Douglass Trumbull’s eco-heavy film, “Silent Running” has a lot of extravagant special-effects, excluding the circular super-imposed orange of the explosion (you know what I’m talking about), and a character actor that is pivotal to the movies success. The main character, Freeman Lowell, played by Bruce Dern, is a poignant and hippy character of the future: Bruce Dern’s performance is amazing, no hyperbole involved. At the beginning, the ship-mates argue against Lowell about the merits of the Forrest, and he always chimes back with a teary-eyed response, some irrefutable, “Isn’t it sad that a child won’t know the simple wonder of a leaf in the palm of their hand?”
The feature-length story involves Lowell and his desire to save the last remaining forests that are stocked behind domed-glass in space. We must assume that earth cannot sustain an ecosystem any longer; how they survive without this is illogical, nonetheless does create an emotional story. At times, it does seem a little stretched out. It drags in the middle, as little happens except talking between the Androids and little conversation between the receiver and the boys back at home; once again illogical to be talking in real-time from such spatial-distance.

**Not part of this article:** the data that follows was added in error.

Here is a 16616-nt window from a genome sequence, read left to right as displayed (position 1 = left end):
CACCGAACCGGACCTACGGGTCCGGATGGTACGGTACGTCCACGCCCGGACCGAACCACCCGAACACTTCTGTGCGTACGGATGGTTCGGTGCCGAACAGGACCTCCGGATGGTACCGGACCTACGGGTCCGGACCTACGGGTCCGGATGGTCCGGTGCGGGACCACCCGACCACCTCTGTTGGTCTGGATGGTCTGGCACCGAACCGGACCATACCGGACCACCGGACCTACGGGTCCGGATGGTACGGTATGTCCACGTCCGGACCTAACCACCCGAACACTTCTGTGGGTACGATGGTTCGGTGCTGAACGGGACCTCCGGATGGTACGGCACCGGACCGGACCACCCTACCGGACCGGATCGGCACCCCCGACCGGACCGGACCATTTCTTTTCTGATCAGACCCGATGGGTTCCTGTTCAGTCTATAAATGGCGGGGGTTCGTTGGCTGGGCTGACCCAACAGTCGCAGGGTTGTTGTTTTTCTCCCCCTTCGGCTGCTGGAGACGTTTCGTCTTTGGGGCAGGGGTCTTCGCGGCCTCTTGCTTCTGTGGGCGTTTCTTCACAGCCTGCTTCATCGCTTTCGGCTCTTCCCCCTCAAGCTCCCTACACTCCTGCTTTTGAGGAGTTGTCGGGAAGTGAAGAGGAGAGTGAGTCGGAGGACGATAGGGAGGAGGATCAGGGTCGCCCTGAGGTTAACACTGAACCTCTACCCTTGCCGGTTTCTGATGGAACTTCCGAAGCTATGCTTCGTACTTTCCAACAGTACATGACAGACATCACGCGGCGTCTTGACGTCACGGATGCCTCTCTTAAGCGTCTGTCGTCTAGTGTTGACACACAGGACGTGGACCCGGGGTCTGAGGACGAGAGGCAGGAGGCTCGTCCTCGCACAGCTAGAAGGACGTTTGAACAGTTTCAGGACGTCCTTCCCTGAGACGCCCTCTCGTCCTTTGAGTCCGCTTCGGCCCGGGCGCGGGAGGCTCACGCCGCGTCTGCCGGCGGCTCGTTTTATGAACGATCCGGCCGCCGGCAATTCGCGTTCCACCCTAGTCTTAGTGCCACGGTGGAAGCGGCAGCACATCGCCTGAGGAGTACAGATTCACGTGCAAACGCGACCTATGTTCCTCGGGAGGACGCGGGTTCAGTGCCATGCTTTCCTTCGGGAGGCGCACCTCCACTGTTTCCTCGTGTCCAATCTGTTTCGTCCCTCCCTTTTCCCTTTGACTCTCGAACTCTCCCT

The method Lowell uses to gain control of the forest seems beyond his loving ideology: but one must sacrifice for the better good. He kills off the other engineers on the space-carrier, and does it very ‘economically’, by shutting the doors while they blow up one of his forest’s. With the other engineer elsewhere, he must confront violently, and is injured in the process. He can have medical attention, though, and was the medical-expert for the engineers before the order to destroy the forest came about. We are never really given a reason why they want to destroy them: What would be the reason to destroy plant-life? Fuel capacity? Speed of the space carrier?
The message isn’t always clear either. Like when the always-Eco minded Lowell begins eating the synthetic-food. He stops, but what is being said here? That when their is no bad guy, you have no way to base the ways of the ‘good guy’ upon? The character is poetic, yet exhausting, but Bruce Dern is always in the right colors with a masterful performance. Despite the errors of the film, Douglass Turnbull, part of the special-effects behind 2001: A Space Odyssey, is a master with imagery, and the shots of the transparent domes filled with greenery are awe-inspiring.